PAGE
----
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"Frontovaya Illyustratsiya" No. 1-2003
Legkiy Tank T-26
(T-26 Light Tank)

by Maksim Kolomiets
and Mikhail Svirin

"Strategiya KM" Publishing


S u m m a r y

Stock Number and Description "Frontovaya Illyustratsiya" Series No. 1-2003; Legkiy Tank T-26 (T-26 Light Tank) by Maksim Kolomiets and Mikhail Svirin; "Strategiya KM" Publishing, Moscow 2003
Media and Contents: 80 pp with illustrations and plans; price (East View Publications)
Price: USD$19.95 plus mailing (ISBN number 5-901266-01-3)
Review Type: First Look
Advantages: Good new history of the T-26 with lots and lots of 1/35 scale plans, new photos, new information
Disadvantages: Text is in Russian only (albeit illustrations are dual Russian-English captioned)
Recommendation: Highly Recommended to all Soviet armor historians (Russian speaking) and to all modelers of Soviet era armor


Reviewed by Cookie Sewell

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F i r s t L o o k


There are a number of really good and helpful historical researchers in Russia today that are researching and publishing good works on the history of Soviet armored vehicles, and the authors of this paperback volume are two of them. This single-volume history of the T-26 light tank, which the Soviets originally classed as an "escort tank for infantry," covers the history of the tanks themselves; a second volume (No. 4-2003) is to cover the variants and conversions.

The T-26 was designed in response to Soviet RKKA planners who saw five different types of tanks for use in the new Red Army of the 1930s: scouting vehicles/amphibious light tanks, light tanks for infantry escort, light cavalry tanks for high-speed operations, medium tanks, and heavy tanks. The T-26 was designed to meet the second category, which meant that it had to be able to support infantry and therefore speed was not a priority.

Since the Soviet tank industry in 1929 was just getting started, having only produced one series production tank, the MT-1 or T-18 escort tank, information and examples of foreign tanks were sought. While nobody had medium or heavy tanks that seemed worthwhile, the Soviets were able to purchase examples of the Carden-Loyd tankette from the UK as well as the Vickers "Six-Tonner" with two machine gun turrets side-by-side on the same chassis. The "Six-Tonner" met the needs of an escort tank, and was initially produced under license in the USSR.

However, while the Soviets began to gear up to produce the new tank in Leningrad in 1931, experience of the results of the East China Railroad war of 1929 were evaluated, and the determination was that tanks would have to carry heavier guns to deal with pillboxes, machine gun nests, and other battlefield obstructions. As a result, they developed a new turret mounting a useful 45mm gun that provided both good antitank and anti-fortification firepower for its time (1932) and this tank went into production in 1933. The Soviets continued to refine the tank, adding radio-equipped command models as production continued. The final versions of the tank rolled off the Leningrad "Voroshilov" Factory No. 174 lines in 1940. A total of 10,117 were produced in Leningrad and at least a further 183 in Stalingrad over the nine-year production run of the tank.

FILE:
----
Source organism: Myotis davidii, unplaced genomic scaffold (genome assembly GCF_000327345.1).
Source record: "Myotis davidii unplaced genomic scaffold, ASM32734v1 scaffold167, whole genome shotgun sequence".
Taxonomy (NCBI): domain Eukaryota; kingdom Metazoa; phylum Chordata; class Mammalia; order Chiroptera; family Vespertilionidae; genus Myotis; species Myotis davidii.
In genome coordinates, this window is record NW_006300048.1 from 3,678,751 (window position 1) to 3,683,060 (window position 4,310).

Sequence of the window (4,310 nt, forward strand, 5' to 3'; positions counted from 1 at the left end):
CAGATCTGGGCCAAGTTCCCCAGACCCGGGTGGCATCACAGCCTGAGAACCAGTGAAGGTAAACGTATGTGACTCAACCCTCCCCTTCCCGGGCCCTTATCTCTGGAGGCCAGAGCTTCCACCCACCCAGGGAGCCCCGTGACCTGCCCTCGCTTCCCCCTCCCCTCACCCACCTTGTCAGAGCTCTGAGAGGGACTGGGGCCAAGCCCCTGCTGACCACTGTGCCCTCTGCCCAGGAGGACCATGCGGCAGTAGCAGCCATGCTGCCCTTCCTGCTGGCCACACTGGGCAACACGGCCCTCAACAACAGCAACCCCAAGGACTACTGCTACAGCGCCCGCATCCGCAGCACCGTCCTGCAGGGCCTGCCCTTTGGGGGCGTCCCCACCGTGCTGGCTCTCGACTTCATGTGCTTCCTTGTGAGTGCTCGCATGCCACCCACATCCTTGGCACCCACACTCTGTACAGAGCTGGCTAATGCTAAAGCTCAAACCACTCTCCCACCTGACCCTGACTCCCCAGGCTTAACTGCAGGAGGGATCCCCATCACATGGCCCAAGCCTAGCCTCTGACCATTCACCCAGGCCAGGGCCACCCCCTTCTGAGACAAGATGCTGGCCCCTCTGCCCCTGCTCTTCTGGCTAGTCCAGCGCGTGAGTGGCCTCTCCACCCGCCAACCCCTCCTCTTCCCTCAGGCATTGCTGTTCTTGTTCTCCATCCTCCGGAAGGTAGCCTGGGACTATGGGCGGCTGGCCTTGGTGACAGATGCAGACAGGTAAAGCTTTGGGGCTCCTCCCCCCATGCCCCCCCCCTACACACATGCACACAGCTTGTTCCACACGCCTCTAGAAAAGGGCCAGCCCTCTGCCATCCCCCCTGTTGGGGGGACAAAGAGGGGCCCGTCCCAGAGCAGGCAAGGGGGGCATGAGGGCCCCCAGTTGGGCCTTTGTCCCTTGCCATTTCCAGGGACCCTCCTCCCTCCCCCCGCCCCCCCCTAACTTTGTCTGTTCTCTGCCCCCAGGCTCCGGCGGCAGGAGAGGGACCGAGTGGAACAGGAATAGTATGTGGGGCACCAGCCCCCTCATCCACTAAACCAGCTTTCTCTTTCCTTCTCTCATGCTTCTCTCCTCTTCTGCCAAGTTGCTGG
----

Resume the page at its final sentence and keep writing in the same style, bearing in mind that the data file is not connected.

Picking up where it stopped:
This book follows the now traditional Russian formula of describing the history of development and evolution of the tank, but this volume is thin on the vehicle in combat service; it is likely that the full combat history will be in the second volume as Russian authors seem to prefer to write vehicle history - description - variants - combat history of the vehicle in that order.

This book does provide English translation of the captions of the photos, and most appear better than in the past. Also obscure Russian terms like "Dynamoreactive" are put in English as "recoilless" so it is much easier to understand.

Modelers will like this book as there are a wealth of different plans of the evolution of the T-26 series tanks, all in 1/35 scale:

  • T-26 Twin-Turreted Model (Early 1932 Production with one 37mm gun)

  • T-26 Twin-Turreted Model (Late 1933 Production with twin machine guns)

  • T-26-4 Prototype Artillery Tank with Model 1927/32 76mm Howitzer

  • T-26 Single-Turreted Tank with 45mm 20-K Gun (1933)

  • T-26 Single-Turreted Tank with bolted hull (1934)

  • T-26 Radio-Equipped Tank (1935)

  • T-26 Radio-Equipped Tank with welded hull (Late 1936-Early 1937)

  • T-26 Radio-Equipped Tank with Conical Turret (1938)

  • T-26-1 Radio-Equipped Tank with Revised Hull (1940)

  • T-26 Rebuilt with Applique Armor based on Soviet-Finnish War Results

  • T-26 Rebuilt with Applique Armor in Leningrad (1941-1942)

  • T-26-1 Rebuilt with Applique Armor in Leningrad (1941-1942)

  • T-26 Rebuilt with Applique Armor in Leningrad - Model 1938 (1941-1942)

  • T-26 as rebuilt and modernized in Finland (KhT-133 hull, conical turret)

All of this makes a nice package and a great reference for anyone trying to do up a T-26 from either an RPM/Maquette or Zvezda kit.

Cookie Sewell

Review Copyright 2003 by Cookie Sewell
Page Created 09 September, 2003
Last updated 14 September, 2003

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